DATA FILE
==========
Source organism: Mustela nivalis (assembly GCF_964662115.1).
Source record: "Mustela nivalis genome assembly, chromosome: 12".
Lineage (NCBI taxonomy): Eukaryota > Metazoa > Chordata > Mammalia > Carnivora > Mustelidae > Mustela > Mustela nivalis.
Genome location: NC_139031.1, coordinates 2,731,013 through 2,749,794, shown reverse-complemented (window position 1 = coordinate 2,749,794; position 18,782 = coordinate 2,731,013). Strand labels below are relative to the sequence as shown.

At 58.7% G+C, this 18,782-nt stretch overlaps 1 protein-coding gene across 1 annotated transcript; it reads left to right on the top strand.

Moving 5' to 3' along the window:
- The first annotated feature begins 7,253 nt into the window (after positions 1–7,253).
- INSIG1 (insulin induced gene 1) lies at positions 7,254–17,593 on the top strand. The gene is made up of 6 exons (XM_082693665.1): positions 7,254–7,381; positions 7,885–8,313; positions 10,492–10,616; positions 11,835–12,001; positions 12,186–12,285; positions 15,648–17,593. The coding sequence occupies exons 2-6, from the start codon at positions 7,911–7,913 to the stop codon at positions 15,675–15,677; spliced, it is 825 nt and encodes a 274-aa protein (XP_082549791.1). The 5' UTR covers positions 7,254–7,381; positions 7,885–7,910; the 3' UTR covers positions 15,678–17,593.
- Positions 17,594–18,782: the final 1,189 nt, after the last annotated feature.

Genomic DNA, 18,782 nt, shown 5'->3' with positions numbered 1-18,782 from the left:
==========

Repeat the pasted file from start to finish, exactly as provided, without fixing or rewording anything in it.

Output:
Source organism: Mustela nivalis (assembly GCF_964662115.1).
Source record: "Mustela nivalis genome assembly, chromosome: 12".
Lineage (NCBI taxonomy): Eukaryota > Metazoa > Chordata > Mammalia > Carnivora > Mustelidae > Mustela > Mustela nivalis.
Genome location: NC_139031.1, coordinates 2,731,013 through 2,749,794, shown reverse-complemented (window position 1 = coordinate 2,749,794; position 18,782 = coordinate 2,731,013). Strand labels below are relative to the sequence as shown.

At 58.7% G+C, this 18,782-nt stretch overlaps 1 protein-coding gene across 1 annotated transcript; it reads left to right on the top strand.

Moving 5' to 3' along the window:
- The first annotated feature begins 7,253 nt into the window (after positions 1–7,253).
- INSIG1 (insulin induced gene 1) lies at positions 7,254–17,593 on the top strand. The gene is made up of 6 exons (XM_082693665.1): positions 7,254–7,381; positions 7,885–8,313; positions 10,492–10,616; positions 11,835–12,001; positions 12,186–12,285; positions 15,648–17,593. The coding sequence occupies exons 2-6, from the start codon at positions 7,911–7,913 to the stop codon at positions 15,675–15,677; spliced, it is 825 nt and encodes a 274-aa protein (XP_082549791.1). The 5' UTR covers positions 7,254–7,381; positions 7,885–7,910; the 3' UTR covers positions 15,678–17,593.
- Positions 17,594–18,782: the final 1,189 nt, after the last annotated feature.

Genomic DNA, 18,782 nt, shown 5'->3' with positions numbered 1-18,782 from the left: